Paranormal Activity: Next of Kin Image

A United Kingdom cable provider set out to scientifically prove the scariest films for audiences today by measuring heart rates and blood levels while screening several popular titles. The original Paranormal Activity landed in the top 10, at 9. So it is no wonder that since Paramount Pictures gave away the rights to their former horror franchise mainstay Jason Vorhees, they decided to find more activity in the paranormal with its seventh franchise film, Paranormal Activity: Next of Kin.

Since the original’s release in 2007, a total of five sequels hit screens, timed just prior to the Halloween weekend and capitalizing on those pulse-peaking vibes. While the franchise has varied in terms of quality, they have all managed to stage a few set pieces that wring moments of tension and genuine jumps from its audience through its found-footage format and kickstarted the Blumhouse empire for producer Jason Blum. Paranormal Activity: The Ghost Dimension, in 2015, was touted as the “final” film in the franchise. But just as Friday the 13th found “a new beginning” after its “final chapter,” the powers that be found a way to jump-start the jump scares.

Paranormal Activity: Next of Kin opts to take things back to the basics, quite literally, setting it in within the Amish community as a young, adopted woman named Margot (Emily Bader) investigates her mother’s roots. To document the journey, she enlists her filmmaking friends, Chris (Roland Buck III) and Dale (Dan Lippert), who operate the camera and sound, respectively. But, of course, what Margot discovers about her mom and the Amish community is the cause of the horrific events of the story.

“…what Margot discovers about her mom and the Amish community is the cause of the horrific events…”

Setting the film in such a technologically devoid backdrop is an intriguing premise, and capturing the lives of the cloistered community with its archaic rituals certainly lends a particular Midsommar vibe to the proceedings. Unfortunately, it also limits director William Eubank’s ability to frame his tale without breaking the rules of found-footage, causing him to step out of the first-person POV for portions of the film. Still, the film musters its fair share of carefully constructed chills and opens the door to a larger world for the franchise to play in.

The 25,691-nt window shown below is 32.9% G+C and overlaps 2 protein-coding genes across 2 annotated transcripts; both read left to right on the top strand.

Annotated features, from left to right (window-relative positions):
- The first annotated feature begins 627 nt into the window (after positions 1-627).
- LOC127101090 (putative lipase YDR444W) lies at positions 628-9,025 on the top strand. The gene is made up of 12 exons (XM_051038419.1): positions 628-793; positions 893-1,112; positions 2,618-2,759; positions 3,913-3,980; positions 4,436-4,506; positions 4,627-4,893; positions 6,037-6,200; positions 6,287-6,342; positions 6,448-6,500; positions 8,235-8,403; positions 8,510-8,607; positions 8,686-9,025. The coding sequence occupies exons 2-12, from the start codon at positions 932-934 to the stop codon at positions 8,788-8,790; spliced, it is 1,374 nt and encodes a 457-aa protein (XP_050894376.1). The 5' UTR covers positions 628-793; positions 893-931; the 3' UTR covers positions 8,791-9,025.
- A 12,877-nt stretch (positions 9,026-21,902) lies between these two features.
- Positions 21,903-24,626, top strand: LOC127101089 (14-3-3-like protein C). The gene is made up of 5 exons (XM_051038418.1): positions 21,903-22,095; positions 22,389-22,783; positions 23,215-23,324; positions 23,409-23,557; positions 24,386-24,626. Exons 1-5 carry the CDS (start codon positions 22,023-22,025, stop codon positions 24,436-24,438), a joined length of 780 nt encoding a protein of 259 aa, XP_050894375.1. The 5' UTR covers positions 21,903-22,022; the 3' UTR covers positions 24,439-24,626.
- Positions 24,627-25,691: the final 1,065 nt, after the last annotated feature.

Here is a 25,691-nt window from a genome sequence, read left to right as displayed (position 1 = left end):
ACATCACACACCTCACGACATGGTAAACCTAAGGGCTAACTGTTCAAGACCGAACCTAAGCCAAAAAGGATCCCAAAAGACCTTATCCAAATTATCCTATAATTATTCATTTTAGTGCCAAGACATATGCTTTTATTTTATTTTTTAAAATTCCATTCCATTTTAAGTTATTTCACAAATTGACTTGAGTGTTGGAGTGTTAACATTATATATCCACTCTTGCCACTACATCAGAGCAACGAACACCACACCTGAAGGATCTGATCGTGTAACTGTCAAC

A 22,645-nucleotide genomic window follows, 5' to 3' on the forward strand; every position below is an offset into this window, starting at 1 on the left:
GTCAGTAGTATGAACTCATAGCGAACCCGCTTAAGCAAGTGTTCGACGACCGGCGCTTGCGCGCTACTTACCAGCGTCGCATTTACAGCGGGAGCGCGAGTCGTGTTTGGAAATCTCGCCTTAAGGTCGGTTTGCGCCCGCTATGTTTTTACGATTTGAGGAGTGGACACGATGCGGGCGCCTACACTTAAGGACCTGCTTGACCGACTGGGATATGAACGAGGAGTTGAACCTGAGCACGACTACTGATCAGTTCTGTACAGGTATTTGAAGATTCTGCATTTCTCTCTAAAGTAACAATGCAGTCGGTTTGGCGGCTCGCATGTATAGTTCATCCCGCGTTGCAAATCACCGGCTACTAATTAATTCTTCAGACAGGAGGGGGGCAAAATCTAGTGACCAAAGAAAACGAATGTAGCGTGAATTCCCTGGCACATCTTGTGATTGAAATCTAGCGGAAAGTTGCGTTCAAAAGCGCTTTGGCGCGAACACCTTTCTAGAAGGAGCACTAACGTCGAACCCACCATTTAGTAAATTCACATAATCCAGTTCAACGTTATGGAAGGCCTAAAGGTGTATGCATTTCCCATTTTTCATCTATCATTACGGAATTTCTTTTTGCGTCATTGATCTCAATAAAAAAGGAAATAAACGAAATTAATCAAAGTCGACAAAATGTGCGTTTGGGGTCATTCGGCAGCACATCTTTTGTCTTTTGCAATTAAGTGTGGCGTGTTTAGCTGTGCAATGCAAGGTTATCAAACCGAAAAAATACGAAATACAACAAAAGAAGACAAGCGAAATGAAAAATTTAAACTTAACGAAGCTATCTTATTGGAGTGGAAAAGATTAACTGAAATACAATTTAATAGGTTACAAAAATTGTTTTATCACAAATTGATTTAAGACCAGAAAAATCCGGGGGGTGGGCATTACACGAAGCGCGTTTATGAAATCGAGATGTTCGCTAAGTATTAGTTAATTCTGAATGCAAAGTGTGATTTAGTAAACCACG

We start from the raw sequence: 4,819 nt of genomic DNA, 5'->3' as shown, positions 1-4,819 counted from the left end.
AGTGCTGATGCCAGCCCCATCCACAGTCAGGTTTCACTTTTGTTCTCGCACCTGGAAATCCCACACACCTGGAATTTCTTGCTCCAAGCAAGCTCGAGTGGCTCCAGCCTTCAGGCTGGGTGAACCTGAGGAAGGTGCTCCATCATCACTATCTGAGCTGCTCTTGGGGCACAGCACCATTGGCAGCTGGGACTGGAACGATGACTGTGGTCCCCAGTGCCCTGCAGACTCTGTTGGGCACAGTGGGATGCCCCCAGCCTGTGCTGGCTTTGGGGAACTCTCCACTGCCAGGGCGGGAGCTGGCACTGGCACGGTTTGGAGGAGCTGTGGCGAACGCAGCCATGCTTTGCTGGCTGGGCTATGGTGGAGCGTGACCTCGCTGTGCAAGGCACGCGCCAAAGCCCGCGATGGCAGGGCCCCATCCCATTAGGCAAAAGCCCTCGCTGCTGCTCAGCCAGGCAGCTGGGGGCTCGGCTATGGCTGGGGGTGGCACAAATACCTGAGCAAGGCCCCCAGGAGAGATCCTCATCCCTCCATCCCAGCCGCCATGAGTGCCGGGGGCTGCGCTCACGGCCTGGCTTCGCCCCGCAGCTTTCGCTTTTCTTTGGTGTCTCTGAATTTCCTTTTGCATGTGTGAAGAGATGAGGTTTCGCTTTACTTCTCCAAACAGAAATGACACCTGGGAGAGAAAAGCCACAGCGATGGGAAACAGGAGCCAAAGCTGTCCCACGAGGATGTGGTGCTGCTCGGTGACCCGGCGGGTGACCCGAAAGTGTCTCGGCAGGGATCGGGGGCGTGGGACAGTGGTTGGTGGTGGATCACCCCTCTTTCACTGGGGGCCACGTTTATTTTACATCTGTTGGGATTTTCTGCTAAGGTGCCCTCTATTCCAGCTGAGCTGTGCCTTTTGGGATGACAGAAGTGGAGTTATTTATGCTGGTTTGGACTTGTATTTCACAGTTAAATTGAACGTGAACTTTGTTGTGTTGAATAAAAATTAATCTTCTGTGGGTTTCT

Now, horror films hinge on the stupidity of their leads. It’s a staple of the genre to wince and groan as we witness the results of their dunderheaded decisions. But Margot, Chris, and Dale make some whoppers that must be endured in order to play. So, adding the ubiquitous need for its leads to be gripping a camera to document the action in a sea of red flags only enhances the frustration of Paranormal Activity: Next of Kin.

But, if viewers are capable of looking past its flaws, the third act throttles at a fairly unrelenting pace as our leads come to realize that life on the farm isn’t all barn-raising and field-plowing. Eubank helmed last year’s Underwater, a lean, mean, low-key Alien/Abyss hybrid that was far more atmospheric and effective than it had any right to be. He manages to pull off a similar effect here, crafting scenes in which we catch a glimpse of impending danger and proceeds to mount stretches of tension before any big reveals.

By its conclusion, Paranormal Activity: Next of Kin accomplishes its task of delivering a suitable level of scares in time for the witching season. While the characters are dumb, audiences will still be roped into the story, especially because of the isolated setting. Paramount made a savvy decision by releasing it on its streaming service instead of a full theatrical release, as it generates just enough haunts for home viewing and holds us over for the inevitable next installment.

Paranormal Activity: Next of Kin (2021)

Directed: William Eubank

Written: Christopher Landon

Starring: Emily Bader, Roland Buck III, Dan Lippert, etc.

Movie score: 6/10

Paranormal Activity: Next of Kin Image

"…accomplishes its task of delivering a suitable level of scares in time for the witching season."

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